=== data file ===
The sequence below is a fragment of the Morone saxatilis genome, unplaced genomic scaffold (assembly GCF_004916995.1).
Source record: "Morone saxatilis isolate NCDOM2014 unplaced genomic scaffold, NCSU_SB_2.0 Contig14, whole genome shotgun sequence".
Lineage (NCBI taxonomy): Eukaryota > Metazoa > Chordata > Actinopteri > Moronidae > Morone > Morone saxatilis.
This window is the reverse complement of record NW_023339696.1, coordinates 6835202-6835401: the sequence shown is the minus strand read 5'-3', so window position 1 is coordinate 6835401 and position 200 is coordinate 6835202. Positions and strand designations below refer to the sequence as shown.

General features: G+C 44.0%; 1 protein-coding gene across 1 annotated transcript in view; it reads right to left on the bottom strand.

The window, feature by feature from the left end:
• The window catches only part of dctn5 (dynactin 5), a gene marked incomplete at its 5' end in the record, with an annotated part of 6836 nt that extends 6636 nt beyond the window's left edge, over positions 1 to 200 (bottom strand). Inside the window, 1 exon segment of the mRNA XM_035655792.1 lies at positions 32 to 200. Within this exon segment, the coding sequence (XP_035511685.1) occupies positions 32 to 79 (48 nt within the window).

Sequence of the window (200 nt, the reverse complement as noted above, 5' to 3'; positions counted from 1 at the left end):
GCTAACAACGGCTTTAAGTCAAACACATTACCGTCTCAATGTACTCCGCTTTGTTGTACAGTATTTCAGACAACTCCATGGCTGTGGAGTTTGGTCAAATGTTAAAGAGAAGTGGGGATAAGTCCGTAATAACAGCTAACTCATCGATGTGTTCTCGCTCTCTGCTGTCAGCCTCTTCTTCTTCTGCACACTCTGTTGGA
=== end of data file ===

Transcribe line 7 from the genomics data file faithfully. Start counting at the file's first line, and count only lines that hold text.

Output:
• The window catches only part of dctn5 (dynactin 5), a gene marked incomplete at its 5' end in the record, with an annotated part of 6836 nt that extends 6636 nt beyond the window's left edge, over positions 1 to 200 (bottom strand). Inside the window, 1 exon segment of the mRNA XM_035655792.1 lies at positions 32 to 200. Within this exon segment, the coding sequence (XP_035511685.1) occupies positions 32 to 79 (48 nt within the window).